Public debt in developing countries has been increasing. The share of International Development Association (IDA) countries at high risk of external debt distress has doubled since 2013. The median interest payment among low-income countries (LICs) rose 128 percent between 2013 and 2017 while government revenues grew just 31 percent. This rise in debt-servicing costs has left many governments with less to spend on critical public services.
These developments pose a challenge to the global effort to end extreme poverty and achieve other Sustainable Development Goals (SDGs) by 2030. To meet those goals, countries will need to invest at least 4.5 percent of national GDP each year on infrastructure alone. Governments in developing countries will need to find ways to finance these investments without letting debt grow to unmanageable levels.
Debt transparency is critical in this regard. Policymakers in borrowing countries need reliable debt information to make informed borrowing decisions. Creditors, donors, analysts, and rating agencies need it to assess sovereign creditworthiness, and to appropriately price debt instruments. Citizens need it to hold their governments accountable.
The World Bank Group takes a comprehensive approach to enhancing debt transparency—through its own engagement with more than 100 low- and middle-income countries and in close collaboration with the International Monetary Fund (IMF).
The World Bank has one the highest rankings of the Aid Transparency Index. It proactively seeks to enhance debt transparency through technical assistance and operational engagements, such as Development Policy Finance Operations. The implementation of the revised Bank-Fund Debt Sustainability Framework for low-income countries led to improved debt coverage in debt sustainability analyses (DSAs), scaled up training on DSAs for government authorities, and publication of a new interactive guide.
In 2018, the World Bank has launched—together with the IMF—a comprehensive approach to address debt vulnerabilities in low-income developing countries. Debt transparency is a key pillar of this approach. It also seeks to promote debt transparency in the context of the proposed Sustainable Development Finance Policy under IDA19 and through its engagement in international fora and outreach to other creditors.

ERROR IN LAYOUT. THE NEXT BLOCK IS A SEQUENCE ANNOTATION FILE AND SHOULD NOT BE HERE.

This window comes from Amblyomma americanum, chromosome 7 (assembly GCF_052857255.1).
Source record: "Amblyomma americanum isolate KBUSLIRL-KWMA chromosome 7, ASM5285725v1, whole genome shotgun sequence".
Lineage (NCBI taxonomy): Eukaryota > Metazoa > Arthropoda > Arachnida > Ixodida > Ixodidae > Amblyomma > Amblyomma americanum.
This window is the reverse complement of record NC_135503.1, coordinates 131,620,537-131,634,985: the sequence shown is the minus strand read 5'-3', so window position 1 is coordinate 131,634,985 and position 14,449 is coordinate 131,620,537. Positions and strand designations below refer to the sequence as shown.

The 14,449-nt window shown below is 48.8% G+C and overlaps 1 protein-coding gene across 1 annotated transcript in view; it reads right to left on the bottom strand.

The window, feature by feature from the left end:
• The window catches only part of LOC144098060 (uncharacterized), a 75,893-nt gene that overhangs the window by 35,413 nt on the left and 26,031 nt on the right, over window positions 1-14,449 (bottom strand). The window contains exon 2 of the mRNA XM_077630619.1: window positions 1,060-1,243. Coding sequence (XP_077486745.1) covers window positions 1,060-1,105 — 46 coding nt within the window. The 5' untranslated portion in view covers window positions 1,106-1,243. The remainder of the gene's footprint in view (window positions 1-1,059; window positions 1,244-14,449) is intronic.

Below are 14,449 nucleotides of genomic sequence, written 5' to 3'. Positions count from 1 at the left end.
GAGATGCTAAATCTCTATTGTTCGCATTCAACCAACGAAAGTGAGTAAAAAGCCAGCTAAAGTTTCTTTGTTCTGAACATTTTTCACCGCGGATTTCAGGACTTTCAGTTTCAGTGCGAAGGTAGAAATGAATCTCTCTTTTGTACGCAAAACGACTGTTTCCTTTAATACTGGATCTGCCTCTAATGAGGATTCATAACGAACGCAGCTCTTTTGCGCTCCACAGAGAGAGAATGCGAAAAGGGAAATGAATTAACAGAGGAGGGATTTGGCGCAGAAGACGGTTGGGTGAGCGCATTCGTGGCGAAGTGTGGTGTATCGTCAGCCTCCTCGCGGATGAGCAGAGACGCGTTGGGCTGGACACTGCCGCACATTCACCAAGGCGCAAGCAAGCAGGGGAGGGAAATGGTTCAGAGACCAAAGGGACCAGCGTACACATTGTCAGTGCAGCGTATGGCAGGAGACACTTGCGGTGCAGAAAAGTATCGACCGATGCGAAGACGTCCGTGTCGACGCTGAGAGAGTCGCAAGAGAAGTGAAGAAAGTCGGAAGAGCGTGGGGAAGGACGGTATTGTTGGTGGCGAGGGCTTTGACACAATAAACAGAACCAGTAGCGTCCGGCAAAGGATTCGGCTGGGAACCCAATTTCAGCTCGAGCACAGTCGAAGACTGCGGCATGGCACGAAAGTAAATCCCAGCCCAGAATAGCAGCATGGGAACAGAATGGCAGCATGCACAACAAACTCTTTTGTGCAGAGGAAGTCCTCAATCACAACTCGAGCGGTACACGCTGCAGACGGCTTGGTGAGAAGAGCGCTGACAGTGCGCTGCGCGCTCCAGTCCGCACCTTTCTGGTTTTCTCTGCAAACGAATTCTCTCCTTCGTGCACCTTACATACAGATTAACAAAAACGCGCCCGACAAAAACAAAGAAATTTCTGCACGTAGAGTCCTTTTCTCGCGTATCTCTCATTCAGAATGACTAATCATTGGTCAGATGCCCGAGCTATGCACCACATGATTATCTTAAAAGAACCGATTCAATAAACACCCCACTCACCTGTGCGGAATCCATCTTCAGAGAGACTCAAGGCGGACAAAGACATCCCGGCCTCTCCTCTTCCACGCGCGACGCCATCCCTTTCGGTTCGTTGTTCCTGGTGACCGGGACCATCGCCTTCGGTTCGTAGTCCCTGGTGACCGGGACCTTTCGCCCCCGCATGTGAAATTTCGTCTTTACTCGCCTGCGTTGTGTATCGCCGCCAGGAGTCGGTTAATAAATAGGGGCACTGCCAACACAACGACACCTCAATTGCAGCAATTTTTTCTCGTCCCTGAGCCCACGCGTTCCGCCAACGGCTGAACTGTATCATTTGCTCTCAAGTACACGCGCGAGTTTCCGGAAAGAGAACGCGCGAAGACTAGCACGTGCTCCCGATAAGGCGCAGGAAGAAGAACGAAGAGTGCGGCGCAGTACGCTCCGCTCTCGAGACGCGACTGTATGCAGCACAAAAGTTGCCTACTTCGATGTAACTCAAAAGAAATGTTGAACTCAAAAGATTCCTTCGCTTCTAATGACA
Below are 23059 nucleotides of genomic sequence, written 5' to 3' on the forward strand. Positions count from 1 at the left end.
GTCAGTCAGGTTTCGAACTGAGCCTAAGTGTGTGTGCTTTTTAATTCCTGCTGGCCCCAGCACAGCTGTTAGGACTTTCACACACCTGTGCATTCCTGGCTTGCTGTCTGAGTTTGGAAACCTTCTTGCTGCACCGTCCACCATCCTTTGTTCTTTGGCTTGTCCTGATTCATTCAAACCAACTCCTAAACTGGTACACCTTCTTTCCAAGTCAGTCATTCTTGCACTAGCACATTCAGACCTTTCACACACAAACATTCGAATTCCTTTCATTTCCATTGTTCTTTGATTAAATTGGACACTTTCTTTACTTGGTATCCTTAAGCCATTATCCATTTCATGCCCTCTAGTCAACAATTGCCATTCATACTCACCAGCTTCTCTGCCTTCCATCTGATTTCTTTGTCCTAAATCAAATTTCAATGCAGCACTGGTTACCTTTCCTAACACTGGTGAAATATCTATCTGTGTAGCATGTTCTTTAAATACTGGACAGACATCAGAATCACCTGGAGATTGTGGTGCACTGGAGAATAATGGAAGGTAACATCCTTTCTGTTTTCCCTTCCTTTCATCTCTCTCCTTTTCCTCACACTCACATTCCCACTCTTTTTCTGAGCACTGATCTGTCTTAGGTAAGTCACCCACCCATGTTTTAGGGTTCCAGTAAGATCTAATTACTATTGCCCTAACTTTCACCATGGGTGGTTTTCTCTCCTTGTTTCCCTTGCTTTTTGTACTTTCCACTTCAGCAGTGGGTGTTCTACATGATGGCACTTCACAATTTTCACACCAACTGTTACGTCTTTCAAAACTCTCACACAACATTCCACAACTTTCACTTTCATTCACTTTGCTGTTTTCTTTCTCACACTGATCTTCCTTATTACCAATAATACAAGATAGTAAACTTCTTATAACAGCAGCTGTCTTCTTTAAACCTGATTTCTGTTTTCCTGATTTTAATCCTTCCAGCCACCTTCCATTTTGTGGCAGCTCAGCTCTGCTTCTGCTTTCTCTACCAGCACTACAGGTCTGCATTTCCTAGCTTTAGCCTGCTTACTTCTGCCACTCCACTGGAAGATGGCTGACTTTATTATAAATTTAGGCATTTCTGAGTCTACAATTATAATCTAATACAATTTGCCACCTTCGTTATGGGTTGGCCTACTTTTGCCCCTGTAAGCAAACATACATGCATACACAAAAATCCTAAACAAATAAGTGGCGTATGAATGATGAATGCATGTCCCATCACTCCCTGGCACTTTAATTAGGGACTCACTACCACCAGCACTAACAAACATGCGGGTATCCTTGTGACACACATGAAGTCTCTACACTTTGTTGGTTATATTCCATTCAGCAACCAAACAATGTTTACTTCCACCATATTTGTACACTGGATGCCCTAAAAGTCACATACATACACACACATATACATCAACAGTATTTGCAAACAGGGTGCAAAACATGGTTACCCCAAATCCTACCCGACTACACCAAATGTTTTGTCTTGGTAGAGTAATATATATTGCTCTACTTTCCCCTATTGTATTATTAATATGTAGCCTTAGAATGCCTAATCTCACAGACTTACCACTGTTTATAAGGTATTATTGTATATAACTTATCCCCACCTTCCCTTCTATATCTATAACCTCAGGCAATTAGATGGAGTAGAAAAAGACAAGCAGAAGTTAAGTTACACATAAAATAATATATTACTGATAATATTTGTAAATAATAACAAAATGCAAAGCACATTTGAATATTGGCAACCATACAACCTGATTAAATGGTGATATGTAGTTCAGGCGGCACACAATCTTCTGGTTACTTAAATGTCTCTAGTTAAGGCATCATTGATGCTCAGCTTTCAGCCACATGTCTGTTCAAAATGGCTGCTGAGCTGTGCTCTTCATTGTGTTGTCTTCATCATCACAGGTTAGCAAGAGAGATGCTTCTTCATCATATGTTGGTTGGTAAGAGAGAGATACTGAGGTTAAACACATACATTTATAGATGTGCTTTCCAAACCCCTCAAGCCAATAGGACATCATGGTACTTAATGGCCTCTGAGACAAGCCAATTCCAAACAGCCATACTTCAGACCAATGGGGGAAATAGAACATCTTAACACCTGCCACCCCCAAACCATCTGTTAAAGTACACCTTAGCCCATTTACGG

In fiscal year 2019, the World Bank supported several important debt-transparency reforms through advisory services or operational engagements:
- In Egypt, an International Bank for Reconstruction and Development (IBRD) fiscal Development Policy Loan (DPL) includes a tranche-release condition that requires publication of an expanded medium-term debt management strategy (MTDS). The strategy includes policies regarding the issuance and size of guarantees for significant state-owned enterprises (SOEs), particularly utility SOEs.
- In Angola, technical assistance from the World Bank and the IMF resulted in the country’s first published MTDS—a document that was published on the Ministry of Finance’s website. The Bank also advised government authorities on how to improve other aspects of debt reporting and management.
- In Georgia, with technical assistance from World Bank, the Ministry of Finance approved and published a MTDS for 2019-2021.
- In Kosovo, the Ministry of Finance produces and publishes, on an annual basis, a medium-term debt management strategy as well as annual and quarterly debt bulletins. IBRD technical assistance helped the ministry to improve the quality of these products and encouraged the dissemination of public debt data. Since 2015, the ministry has also adopted the practice of conducting and disclosing annual DSAs. Finally, the country uses just-in-time data to make sure that all new loans, on-lending, disbursements and domestic debt is recorded within one week.
- In addition, the Bank made several important contributions to global knowledge and best practices on debt transparency. Two joint notes, prepared in collaboration with the IMF, were delivered to the G-20 in 2018. The first identified ways the international financial community can help low- and lower-middle-income countries improve the recording, monitoring, and reporting of debt. The second evaluated how the World Bank Group and the IMF can strengthen public debt transparency by disseminating debt data, publishing public debt analysis, enhancing creditor outreach, and promoting sustainable borrowing and lending practices.
- In Ethiopia, a current World Bank Development Policy Finance Loan (DPL) enhanced debt transparency through the publication of expanded annual debt reports and quarterly debt reports, from summer 2019 onwards. The expanded reports include enhanced reporting on debt (including external debt of state-owned enterprises, guarantees, and called guarantees), additional details on debt holders, and improved analytical components.
- Cameroon and Senegal increased their debt coverage in a recent Debt Sustainability Analysis prepared under the joint Bank-Fund Debt Sustainability Framework.
- In fiscal year 2019, the Bank helped the Ministry of Finance of Togo design the country’s first public debt portal, consolidating in one website all of Togo’s debt-related information—including debt statistics, debt-related documents and legislation, and an issuance calendar. The portal resides on the website of the Ministry of Finance.